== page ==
The 5 Phases of Career Development

The 5 Phases of Career Development

Organizations need great leaders who not only deliver effective results and develop their teams. As we head into performance management season, it is important to balance that conversation between the review of goals and what it will take to achieve performance in the future. We know the conversation is different when the employee is self-directed, knows where they want to take their career and when the employee looks to you for that guidance. This is where leaders need tools to meet the challenge of aligning the self-directed employee and the employee who is looking to be directed so the result is a more engaged talent who is doing the work you need, and she can see supports her development.

I worked with a client who was thinking hard about aligning strategic business objectives within corporate functions like HR, Legal & Finance.  As we broke down the steps in developing a strategic plan, it occurred to me (eureka!), we can guide our talent through similar steps for career development:

As with strategic planning, you start with the landscape analysis:

  • Where am I now in my career?
  • Where do I want to get to? What is my vision for the future?
  • How am I going to get there?
  • What is my organization’s vision for the future? How will that impact my role/team?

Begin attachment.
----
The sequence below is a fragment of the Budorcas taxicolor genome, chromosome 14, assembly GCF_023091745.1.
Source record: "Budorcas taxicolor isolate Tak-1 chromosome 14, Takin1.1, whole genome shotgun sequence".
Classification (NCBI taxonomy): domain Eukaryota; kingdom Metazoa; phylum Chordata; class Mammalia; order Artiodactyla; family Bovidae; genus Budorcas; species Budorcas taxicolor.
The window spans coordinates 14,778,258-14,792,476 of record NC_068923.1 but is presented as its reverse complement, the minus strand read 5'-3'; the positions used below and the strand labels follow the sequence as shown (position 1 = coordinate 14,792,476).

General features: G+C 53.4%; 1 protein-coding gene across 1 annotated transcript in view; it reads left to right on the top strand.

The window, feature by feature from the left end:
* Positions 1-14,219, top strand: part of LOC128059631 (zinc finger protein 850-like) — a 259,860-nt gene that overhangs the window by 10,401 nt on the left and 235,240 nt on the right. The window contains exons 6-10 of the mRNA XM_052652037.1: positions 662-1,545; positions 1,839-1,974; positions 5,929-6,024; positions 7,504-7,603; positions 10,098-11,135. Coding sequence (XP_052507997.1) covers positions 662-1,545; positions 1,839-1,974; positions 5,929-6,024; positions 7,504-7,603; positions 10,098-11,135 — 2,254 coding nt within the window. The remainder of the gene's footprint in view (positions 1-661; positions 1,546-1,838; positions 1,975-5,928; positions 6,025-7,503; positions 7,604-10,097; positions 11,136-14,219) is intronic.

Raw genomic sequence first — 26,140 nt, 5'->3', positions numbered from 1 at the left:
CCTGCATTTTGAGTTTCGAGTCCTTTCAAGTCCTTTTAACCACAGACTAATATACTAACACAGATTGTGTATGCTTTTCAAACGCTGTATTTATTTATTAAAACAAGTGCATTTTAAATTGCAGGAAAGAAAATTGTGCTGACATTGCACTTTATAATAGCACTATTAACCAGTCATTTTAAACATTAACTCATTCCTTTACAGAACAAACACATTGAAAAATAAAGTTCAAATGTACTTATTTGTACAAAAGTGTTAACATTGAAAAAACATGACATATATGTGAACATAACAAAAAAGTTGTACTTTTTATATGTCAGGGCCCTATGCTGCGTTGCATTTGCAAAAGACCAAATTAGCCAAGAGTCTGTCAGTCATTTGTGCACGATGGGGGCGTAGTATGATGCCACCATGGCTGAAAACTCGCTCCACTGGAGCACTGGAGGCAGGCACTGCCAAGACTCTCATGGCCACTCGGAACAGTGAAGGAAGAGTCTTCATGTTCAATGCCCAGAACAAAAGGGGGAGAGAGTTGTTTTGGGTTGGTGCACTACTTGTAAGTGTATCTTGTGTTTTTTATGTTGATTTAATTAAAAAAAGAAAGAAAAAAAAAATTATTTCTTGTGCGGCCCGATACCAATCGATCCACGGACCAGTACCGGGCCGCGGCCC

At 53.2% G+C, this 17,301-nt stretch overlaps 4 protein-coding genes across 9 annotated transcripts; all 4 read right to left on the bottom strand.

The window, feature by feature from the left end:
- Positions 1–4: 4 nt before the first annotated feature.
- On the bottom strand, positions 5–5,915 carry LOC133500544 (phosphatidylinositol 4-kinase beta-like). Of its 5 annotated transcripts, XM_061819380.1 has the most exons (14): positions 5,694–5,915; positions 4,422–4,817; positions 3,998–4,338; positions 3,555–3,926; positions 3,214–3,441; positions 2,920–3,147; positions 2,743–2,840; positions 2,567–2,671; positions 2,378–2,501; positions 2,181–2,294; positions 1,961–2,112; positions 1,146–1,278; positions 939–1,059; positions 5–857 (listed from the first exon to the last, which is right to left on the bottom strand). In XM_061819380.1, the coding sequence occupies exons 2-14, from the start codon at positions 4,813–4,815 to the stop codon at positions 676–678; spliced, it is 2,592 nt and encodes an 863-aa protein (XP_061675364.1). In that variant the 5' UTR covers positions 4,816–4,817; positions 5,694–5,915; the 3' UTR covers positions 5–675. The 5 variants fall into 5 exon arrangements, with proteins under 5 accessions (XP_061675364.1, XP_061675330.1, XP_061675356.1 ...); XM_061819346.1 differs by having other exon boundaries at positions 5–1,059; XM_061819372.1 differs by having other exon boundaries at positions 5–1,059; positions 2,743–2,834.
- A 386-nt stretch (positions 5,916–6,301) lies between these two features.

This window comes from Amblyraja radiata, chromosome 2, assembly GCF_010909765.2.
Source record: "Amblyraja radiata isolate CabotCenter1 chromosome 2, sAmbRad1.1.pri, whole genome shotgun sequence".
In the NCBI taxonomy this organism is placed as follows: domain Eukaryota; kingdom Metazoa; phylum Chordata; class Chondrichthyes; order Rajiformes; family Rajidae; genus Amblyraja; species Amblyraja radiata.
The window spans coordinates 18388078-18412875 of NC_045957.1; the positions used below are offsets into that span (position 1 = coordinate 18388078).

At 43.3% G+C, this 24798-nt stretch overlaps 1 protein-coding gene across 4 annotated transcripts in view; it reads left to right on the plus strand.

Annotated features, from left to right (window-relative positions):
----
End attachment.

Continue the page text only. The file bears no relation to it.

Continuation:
• How are we going to get there?
  • What is the alignment between what my organization needs and what I want?

The 5 Phases of Strategic Development Planning:

  1. Define the overall career goal (often a role like VP Sales and Marketing) and establish the strategic mission of the career/role (to lead organizational effectiveness through high performing sales and marketing teams)
  2. Set career development goals and performance targets (strategic projects to lead; be a mentor and a mentee; earn top performance rating; advanced management course on effective teams)
  3. Formulate a strategy to achieve the development goals and performance targets (how the career development and performance goals will be achieved)
  4. Implement and execute the strategy developed in step 3
  5. Evaluate performance on a quarterly review, reformulate as step 2 as changes, challenges and opportunities are presented

As always, I do recommend that leaders seek out their HR Business Partner and Learning Consultant to talk through specific development opportunities for your team. Having a highly self-directed talent is often as challenging as someone who still figuring it out. What I know for sure is the leaders who figure out how to facilitate learning, development and collaboration on their teams is who we want to work with. Consider the tools you have to help guide the career development conversations within your team.

Dyan Connolly, SPHR, CCP

Director Talent Management, The Woodshire Group

www.thewoodshiregroup.com

Email: dyan@thewoodshiregroup.com